When you think of health care, you’re more likely to think about doctors than actors, stethoscopes instead of violins, and hospitals instead of theatres. When you hear of someone being treated for cancer or recovering from an injury, your mind naturally thinks about radiation or physical rehabilitation, not Patti Labelle or an undersea adventure with Captain Barnacles unless you work at the F.M. Kirby Center for the Performing Arts.
At the Kirby Center, a historic Art Deco theatre just a two-minute walk from Highmark Blue Cross Blue Shield’s offices in downtown Wilkes-Barre, you can find people taking a different approach to helping others feel better. Through its Healthcare Outreach Program, the Kirby Center distributes tickets to its events to patients and their families, caregivers, and volunteers. Partnering with health care agencies and non-profits like Bayada Pediatrics and Candy’s Place (a Cancer Wellness Center), the Kirby Center makes it possible for people healing from an injury or illness to see a show with their family, free of charge.
“We asked ourselves who can benefit from going to a show at the Kirby, and we thought about people going through rehab right now or people who have been in the hospital for a month and they’re finally going to get released,” says Lauren Pluskey McLain, director of development at the Kirby Center. “It’s that simple. Here are some tickets go have a nice night out, it’ll lift your spirits a little bit.”
The program, launched in 2016, is coordinated by Pluskey McLain and Joell Yarmel, the Kirby Center’s membership and corporate sponsorship manager.
“The Kirby has a huge community outreach program to begin with,” Yarmel explains. “We distribute 2,000 tickets annually to veterans and local non-profits for their fundraisers, and so we thought health care specifically would be another nice area to tap into.”
The Kirby Center relies on corporate sponsors, including Highmark, to support the program but that is not the only connection they’re making between health care and the performing arts.
“A show helps get a patient’s mind off of constantly thinking, 'I have to get through this, I have got to get through this,'” Pluskey McLain says. “It’s a healthy break and it allows them to spend time with their families. Some people wouldn’t be able to afford to go to a show due to all their medical expenses, so the free tickets remove that worry and it can just be a nice night out for them.”
From opera to the toddler-friendly Octonauts (involving the aforementioned Captain Barnacles’ undersea missions to protect the ocean), the Kirby Center’s goal is to give out 1,000 tickets annually through the program. Highmark is happy to help them with that goal.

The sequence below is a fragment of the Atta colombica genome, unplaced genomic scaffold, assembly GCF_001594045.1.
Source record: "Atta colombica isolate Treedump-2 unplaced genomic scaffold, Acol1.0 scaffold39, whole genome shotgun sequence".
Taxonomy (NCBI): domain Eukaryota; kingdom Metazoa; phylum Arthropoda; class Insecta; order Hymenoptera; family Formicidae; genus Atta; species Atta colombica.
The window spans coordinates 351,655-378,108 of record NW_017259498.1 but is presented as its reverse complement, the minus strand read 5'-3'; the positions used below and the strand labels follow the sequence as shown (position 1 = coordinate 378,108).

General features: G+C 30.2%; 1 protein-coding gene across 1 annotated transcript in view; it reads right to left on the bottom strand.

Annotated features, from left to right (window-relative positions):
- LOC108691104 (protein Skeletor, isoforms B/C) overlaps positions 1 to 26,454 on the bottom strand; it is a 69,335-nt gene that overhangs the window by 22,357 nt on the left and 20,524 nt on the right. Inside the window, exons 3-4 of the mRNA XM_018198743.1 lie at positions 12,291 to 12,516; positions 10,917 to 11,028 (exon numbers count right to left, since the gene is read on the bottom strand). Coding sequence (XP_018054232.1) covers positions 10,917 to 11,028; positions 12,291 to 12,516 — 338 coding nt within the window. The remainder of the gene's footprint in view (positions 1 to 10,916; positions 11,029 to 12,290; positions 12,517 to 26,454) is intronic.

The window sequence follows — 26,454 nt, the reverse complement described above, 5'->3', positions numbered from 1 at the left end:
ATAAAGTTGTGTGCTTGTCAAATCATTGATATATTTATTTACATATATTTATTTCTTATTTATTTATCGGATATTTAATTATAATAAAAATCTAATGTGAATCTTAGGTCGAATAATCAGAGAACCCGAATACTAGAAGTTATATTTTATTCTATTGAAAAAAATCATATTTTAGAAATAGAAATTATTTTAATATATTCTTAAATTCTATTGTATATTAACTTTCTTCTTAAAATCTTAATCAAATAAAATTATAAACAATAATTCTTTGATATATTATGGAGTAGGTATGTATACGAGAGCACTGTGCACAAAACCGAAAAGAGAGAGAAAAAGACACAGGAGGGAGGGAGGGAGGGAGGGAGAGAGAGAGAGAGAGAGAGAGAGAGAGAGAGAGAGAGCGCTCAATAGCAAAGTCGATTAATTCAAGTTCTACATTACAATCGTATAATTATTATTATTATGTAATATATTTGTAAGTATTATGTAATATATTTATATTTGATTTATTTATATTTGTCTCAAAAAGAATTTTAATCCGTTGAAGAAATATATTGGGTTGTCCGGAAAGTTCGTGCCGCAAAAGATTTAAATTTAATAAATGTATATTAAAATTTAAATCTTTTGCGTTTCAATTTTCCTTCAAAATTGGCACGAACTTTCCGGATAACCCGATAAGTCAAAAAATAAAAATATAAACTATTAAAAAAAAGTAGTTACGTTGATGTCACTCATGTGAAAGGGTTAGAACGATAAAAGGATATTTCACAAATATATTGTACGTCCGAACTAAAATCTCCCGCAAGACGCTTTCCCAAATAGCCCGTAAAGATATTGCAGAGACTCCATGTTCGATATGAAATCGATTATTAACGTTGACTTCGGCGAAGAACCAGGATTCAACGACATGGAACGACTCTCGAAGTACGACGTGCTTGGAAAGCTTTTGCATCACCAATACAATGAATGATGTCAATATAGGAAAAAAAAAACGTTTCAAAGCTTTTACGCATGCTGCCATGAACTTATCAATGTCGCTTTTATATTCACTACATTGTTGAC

Highmark senior community affairs analyst Katie Kemmerer points out that Highmark has a legacy of helping non-profit programs that support health, well-being and quality of life for individuals in the communities it serves. “We believe that helping to provide access to these sorts of programs strengthens a community,” she says. “The Kirby’s Healthcare Outreach Program targets individuals who are experiencing health challenges, and music therapy and the arts can play a vital role in helping people feel better.”
Can a night at the theatre really be part of your “treatment”? A growing body of research, including music therapy in particular, suggests that there could be real benefits for some conditions, including depression and anxiety.
When it comes to something like cancer, depression and anxiety are common yet often overlooked side effects. The stress of a serious health condition, going through an intensive treatment regimen, and perhaps worrying about related financial issues, can all weigh heavily on a patient’s mind. It’s healthy for patients, families and caregivers to be able to get a break from the worrisome thoughts, even if just for a few hours and there’s nothing like a live show to provide an escape and lift someone’s spirits.
Now, you probably won’t hear your doctor prescribe Mozart when you break your leg. But that’s why it’s important for programs like the Kirby’s to flourish they remind us that health isn’t just about the physical response to diseases and injuries, it’s also about feeling good mentally and doing things to inspire and maintain positive energy.
Or, as Yarmel puts it: “A show can help a patient and their family feel good, which makes us feel good and it should make Highmark feel good as well.”